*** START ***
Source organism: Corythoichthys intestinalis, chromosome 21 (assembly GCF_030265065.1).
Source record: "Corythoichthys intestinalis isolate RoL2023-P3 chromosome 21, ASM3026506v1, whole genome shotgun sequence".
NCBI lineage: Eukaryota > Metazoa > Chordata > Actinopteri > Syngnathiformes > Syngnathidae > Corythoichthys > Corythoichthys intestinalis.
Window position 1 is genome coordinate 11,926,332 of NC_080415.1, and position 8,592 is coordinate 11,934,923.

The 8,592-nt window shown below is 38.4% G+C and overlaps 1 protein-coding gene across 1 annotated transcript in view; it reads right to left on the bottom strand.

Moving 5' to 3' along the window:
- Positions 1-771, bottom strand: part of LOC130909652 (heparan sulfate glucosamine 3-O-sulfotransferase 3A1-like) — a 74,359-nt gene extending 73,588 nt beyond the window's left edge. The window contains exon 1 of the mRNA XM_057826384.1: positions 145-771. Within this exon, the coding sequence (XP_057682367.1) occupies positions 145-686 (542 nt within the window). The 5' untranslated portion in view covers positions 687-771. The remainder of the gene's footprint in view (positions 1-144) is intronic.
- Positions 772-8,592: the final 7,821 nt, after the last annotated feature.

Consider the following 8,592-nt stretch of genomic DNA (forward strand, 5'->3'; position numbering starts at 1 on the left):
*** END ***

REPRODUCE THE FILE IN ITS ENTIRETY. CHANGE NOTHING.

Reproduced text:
Source organism: Corythoichthys intestinalis, chromosome 21 (assembly GCF_030265065.1).
Source record: "Corythoichthys intestinalis isolate RoL2023-P3 chromosome 21, ASM3026506v1, whole genome shotgun sequence".
NCBI lineage: Eukaryota > Metazoa > Chordata > Actinopteri > Syngnathiformes > Syngnathidae > Corythoichthys > Corythoichthys intestinalis.
Window position 1 is genome coordinate 11,926,332 of NC_080415.1, and position 8,592 is coordinate 11,934,923.

The 8,592-nt window shown below is 38.4% G+C and overlaps 1 protein-coding gene across 1 annotated transcript in view; it reads right to left on the bottom strand.

Moving 5' to 3' along the window:
- Positions 1-771, bottom strand: part of LOC130909652 (heparan sulfate glucosamine 3-O-sulfotransferase 3A1-like) — a 74,359-nt gene extending 73,588 nt beyond the window's left edge. The window contains exon 1 of the mRNA XM_057826384.1: positions 145-771. Within this exon, the coding sequence (XP_057682367.1) occupies positions 145-686 (542 nt within the window). The 5' untranslated portion in view covers positions 687-771. The remainder of the gene's footprint in view (positions 1-144) is intronic.
- Positions 772-8,592: the final 7,821 nt, after the last annotated feature.

Consider the following 8,592-nt stretch of genomic DNA (forward strand, 5'->3'; position numbering starts at 1 on the left):